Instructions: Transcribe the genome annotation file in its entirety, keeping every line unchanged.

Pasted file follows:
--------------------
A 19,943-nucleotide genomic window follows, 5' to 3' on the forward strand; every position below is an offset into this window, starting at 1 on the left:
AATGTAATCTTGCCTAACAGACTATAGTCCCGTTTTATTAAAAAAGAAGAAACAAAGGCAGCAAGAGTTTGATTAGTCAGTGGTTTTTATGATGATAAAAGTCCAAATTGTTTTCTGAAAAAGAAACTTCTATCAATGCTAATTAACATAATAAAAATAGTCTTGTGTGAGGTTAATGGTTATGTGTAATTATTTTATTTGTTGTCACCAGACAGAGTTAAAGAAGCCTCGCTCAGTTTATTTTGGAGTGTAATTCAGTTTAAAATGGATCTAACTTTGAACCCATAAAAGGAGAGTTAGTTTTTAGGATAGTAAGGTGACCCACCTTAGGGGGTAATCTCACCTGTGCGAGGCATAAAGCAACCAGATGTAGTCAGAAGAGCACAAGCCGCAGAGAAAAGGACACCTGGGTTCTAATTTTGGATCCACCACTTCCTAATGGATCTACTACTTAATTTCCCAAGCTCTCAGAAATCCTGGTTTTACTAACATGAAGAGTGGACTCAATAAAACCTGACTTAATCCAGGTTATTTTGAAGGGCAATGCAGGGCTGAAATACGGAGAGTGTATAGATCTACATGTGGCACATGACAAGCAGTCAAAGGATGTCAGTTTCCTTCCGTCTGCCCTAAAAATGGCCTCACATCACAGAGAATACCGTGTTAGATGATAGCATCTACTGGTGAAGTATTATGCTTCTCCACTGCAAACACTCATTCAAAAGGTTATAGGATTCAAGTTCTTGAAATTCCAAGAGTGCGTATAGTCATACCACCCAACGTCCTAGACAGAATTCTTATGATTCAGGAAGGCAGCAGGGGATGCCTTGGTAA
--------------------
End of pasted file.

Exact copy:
A 19,943-nucleotide genomic window follows, 5' to 3' on the forward strand; every position below is an offset into this window, starting at 1 on the left:
AATGTAATCTTGCCTAACAGACTATAGTCCCGTTTTATTAAAAAAGAAGAAACAAAGGCAGCAAGAGTTTGATTAGTCAGTGGTTTTTATGATGATAAAAGTCCAAATTGTTTTCTGAAAAAGAAACTTCTATCAATGCTAATTAACATAATAAAAATAGTCTTGTGTGAGGTTAATGGTTATGTGTAATTATTTTATTTGTTGTCACCAGACAGAGTTAAAGAAGCCTCGCTCAGTTTATTTTGGAGTGTAATTCAGTTTAAAATGGATCTAACTTTGAACCCATAAAAGGAGAGTTAGTTTTTAGGATAGTAAGGTGACCCACCTTAGGGGGTAATCTCACCTGTGCGAGGCATAAAGCAACCAGATGTAGTCAGAAGAGCACAAGCCGCAGAGAAAAGGACACCTGGGTTCTAATTTTGGATCCACCACTTCCTAATGGATCTACTACTTAATTTCCCAAGCTCTCAGAAATCCTGGTTTTACTAACATGAAGAGTGGACTCAATAAAACCTGACTTAATCCAGGTTATTTTGAAGGGCAATGCAGGGCTGAAATACGGAGAGTGTATAGATCTACATGTGGCACATGACAAGCAGTCAAAGGATGTCAGTTTCCTTCCGTCTGCCCTAAAAATGGCCTCACATCACAGAGAATACCGTGTTAGATGATAGCATCTACTGGTGAAGTATTATGCTTCTCCACTGCAAACACTCATTCAAAAGGTTATAGGATTCAAGTTCTTGAAATTCCAAGAGTGCGTATAGTCATACCACCCAACGTCCTAGACAGAATTCTTATGATTCAGGAAGGCAGCAGGGGATGCCTTGGTAA